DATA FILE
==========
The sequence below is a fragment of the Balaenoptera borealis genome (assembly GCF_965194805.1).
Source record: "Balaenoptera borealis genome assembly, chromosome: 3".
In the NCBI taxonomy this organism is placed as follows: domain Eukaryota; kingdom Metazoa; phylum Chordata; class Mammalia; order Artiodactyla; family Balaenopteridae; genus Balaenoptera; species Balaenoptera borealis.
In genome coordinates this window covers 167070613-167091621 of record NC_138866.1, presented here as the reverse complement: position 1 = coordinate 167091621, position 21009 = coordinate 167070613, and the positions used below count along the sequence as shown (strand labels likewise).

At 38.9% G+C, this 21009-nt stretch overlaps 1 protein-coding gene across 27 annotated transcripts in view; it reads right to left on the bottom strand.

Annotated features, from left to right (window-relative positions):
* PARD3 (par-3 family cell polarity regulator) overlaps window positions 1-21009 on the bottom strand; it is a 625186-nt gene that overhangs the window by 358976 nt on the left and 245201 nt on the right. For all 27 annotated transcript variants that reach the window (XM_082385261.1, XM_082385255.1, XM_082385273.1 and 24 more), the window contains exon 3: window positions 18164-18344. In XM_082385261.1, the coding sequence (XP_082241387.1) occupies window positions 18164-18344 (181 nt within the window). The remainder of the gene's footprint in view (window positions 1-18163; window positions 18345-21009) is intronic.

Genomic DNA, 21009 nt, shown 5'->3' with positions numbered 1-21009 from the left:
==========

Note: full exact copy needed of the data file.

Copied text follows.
The sequence below is a fragment of the Balaenoptera borealis genome (assembly GCF_965194805.1).
Source record: "Balaenoptera borealis genome assembly, chromosome: 3".
In the NCBI taxonomy this organism is placed as follows: domain Eukaryota; kingdom Metazoa; phylum Chordata; class Mammalia; order Artiodactyla; family Balaenopteridae; genus Balaenoptera; species Balaenoptera borealis.
In genome coordinates this window covers 167070613-167091621 of record NC_138866.1, presented here as the reverse complement: position 1 = coordinate 167091621, position 21009 = coordinate 167070613, and the positions used below count along the sequence as shown (strand labels likewise).

At 38.9% G+C, this 21009-nt stretch overlaps 1 protein-coding gene across 27 annotated transcripts in view; it reads right to left on the bottom strand.

Annotated features, from left to right (window-relative positions):
* PARD3 (par-3 family cell polarity regulator) overlaps window positions 1-21009 on the bottom strand; it is a 625186-nt gene that overhangs the window by 358976 nt on the left and 245201 nt on the right. For all 27 annotated transcript variants that reach the window (XM_082385261.1, XM_082385255.1, XM_082385273.1 and 24 more), the window contains exon 3: window positions 18164-18344. In XM_082385261.1, the coding sequence (XP_082241387.1) occupies window positions 18164-18344 (181 nt within the window). The remainder of the gene's footprint in view (window positions 1-18163; window positions 18345-21009) is intronic.

Genomic DNA, 21009 nt, shown 5'->3' with positions numbered 1-21009 from the left: